Many of my peers have begun congregating in small groups. Their friendships are already established. I desperately cling to any sense of belonging and friendship; I long for a shoulder to lean and cry on after a long day. But I find comfort in the heat of the sun and the smell of freshly cut grass. I smile and wave at absolute strangers, pretending to remember where I met them. I feel out of place and out of my mind. I claim a library table, and it becomes my new home. I blast sad music and wonder why I am unhappy. My only consolation is that this will get better. I am a raincloud ruining a sunny day. But now all I have to do is look for another person who loves the rain as much as I do.


  1. Hanna: you’ve written a beautiful, touching and poignant account of your first three weeks at Vassar. I feel you disappointment and discomfort. All I can say is that this sounds just about right on for the first three weeks of college. I hope you update us three weeks from now.

    Paul ‘78

  2. Hannah: I salute your honesty and vulnerability. This is so beautifully written. I ache for you. My hope for you is that you connect in meaningful ways with a few people whose company you enjoy, and who you can have fun with over the next few years. And who knows maybe even make some friends for life. The start of freshman year is really hard and I know that you speak for a lot of people.

  3. Hannah, you write beautifully and you feel intensely. Your friends already are at Vassar, you just haven’t met them yet. I hope you find my daughter: she loves the rain. In the meantime, you have your studies and you have your art. I hope you are journaling for your future self. And, like Paul, I hope you will share with us again. You have an audience now and we care about you!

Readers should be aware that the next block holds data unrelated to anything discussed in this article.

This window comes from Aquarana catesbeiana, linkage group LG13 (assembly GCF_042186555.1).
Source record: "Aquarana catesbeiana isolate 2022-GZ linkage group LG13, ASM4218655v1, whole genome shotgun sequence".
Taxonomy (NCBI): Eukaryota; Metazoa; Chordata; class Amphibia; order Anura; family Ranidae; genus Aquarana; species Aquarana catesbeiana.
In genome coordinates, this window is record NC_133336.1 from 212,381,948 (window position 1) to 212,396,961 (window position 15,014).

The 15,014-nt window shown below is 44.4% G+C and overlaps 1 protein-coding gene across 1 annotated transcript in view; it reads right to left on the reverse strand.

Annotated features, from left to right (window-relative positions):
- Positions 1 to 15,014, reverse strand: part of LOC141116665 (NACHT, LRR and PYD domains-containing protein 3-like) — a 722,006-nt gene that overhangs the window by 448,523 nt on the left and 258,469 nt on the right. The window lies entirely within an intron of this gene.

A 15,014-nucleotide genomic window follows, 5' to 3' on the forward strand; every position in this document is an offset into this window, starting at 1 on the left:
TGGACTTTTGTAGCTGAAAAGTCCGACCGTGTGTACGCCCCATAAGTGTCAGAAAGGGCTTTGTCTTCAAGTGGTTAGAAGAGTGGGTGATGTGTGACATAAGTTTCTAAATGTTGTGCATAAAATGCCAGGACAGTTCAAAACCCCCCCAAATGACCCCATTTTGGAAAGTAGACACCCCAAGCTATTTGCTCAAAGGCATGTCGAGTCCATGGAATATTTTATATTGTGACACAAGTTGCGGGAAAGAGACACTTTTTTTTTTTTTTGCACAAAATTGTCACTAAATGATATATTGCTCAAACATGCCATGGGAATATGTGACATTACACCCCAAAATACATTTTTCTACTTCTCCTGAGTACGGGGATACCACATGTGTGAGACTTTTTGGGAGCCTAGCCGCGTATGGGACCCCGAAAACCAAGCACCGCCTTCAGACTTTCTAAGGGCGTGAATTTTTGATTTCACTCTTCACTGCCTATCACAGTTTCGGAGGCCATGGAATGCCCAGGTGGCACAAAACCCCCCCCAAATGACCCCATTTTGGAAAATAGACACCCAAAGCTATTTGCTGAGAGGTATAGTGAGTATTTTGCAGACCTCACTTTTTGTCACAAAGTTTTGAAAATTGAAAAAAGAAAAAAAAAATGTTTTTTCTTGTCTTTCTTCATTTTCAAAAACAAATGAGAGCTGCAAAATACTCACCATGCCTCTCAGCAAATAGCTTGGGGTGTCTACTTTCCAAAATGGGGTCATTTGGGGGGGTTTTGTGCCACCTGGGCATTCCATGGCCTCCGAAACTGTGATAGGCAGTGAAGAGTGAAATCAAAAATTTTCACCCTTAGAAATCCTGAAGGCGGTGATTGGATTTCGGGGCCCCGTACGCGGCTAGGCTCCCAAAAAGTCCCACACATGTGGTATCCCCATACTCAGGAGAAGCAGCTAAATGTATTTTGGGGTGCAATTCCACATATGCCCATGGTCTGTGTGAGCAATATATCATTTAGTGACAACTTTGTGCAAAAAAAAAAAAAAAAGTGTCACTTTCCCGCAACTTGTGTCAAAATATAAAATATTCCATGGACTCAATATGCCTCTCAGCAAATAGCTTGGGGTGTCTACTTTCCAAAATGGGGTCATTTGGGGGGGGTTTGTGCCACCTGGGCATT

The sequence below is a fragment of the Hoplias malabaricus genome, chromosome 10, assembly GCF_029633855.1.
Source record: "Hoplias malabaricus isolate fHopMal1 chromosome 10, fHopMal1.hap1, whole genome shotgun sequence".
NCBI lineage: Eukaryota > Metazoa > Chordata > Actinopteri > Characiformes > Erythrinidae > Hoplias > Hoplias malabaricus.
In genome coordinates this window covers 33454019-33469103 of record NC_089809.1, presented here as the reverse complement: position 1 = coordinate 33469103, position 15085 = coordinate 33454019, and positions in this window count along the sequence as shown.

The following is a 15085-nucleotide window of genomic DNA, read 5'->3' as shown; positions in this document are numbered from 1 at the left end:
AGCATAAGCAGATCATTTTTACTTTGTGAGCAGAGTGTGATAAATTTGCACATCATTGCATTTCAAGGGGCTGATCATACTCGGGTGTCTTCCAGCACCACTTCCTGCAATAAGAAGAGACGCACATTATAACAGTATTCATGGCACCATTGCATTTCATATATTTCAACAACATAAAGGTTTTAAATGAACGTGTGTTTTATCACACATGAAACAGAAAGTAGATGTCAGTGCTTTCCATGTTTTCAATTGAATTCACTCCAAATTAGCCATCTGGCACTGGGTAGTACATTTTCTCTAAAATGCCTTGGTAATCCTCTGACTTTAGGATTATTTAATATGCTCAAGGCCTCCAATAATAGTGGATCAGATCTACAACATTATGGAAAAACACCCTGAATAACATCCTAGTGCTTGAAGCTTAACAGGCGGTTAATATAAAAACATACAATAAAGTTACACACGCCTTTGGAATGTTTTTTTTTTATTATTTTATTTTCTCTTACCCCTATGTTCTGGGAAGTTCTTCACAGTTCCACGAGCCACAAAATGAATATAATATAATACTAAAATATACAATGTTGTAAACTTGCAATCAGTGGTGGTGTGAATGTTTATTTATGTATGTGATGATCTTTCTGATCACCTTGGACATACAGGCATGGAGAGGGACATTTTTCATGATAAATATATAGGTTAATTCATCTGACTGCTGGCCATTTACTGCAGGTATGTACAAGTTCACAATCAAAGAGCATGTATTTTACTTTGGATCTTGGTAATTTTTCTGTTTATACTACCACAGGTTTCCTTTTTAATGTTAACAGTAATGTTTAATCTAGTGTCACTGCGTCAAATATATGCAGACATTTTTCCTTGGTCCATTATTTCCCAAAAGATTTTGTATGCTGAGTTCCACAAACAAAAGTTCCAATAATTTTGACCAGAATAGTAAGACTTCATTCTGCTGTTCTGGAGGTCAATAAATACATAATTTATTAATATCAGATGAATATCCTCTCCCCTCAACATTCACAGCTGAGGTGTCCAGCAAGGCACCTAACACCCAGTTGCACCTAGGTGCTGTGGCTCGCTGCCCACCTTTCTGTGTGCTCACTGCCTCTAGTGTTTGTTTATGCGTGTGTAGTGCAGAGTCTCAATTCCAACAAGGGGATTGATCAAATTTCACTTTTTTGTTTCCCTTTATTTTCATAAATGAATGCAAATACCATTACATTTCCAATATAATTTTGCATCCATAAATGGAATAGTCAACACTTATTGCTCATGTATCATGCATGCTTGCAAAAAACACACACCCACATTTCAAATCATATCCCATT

Franz (2026 parent)

  4. Finally, someone else has said it. Thank you for this, Hannah.
    This has been the biggest change of my life, but not one I have yet noticed. I don’t even know how to phrase it – I can curl up with a book until 3AM, rot in my bed upon waking up, or marvel in the now-less-torturous weather, but I can’t put my finger on how huge this has all been. There’s so much to think about and so little we have the time for.
    If you’d like to make time for that thought, I do quite love the rain. Reach out anytime, it would be an absolute honor to contemplate the everyday insanity of college with you.

    Jonathan Eccher-Mullally (2027)

  5. Dear Hannah,

    Thank you for speaking for yourself and many other students who are navigating such a profound life change!

    I know you didn’t share your story to get advice. You took a risk and shared your vulnerability by writing!

    Do that out there with individuals— ask a classmate to have lunch or your roommate to go on one of your walks. And yes, join a club or two.

    You’ve got this! Take the courage that caused you to share your story and carry it forward! Your future friends at Vassar need your voice and friendship!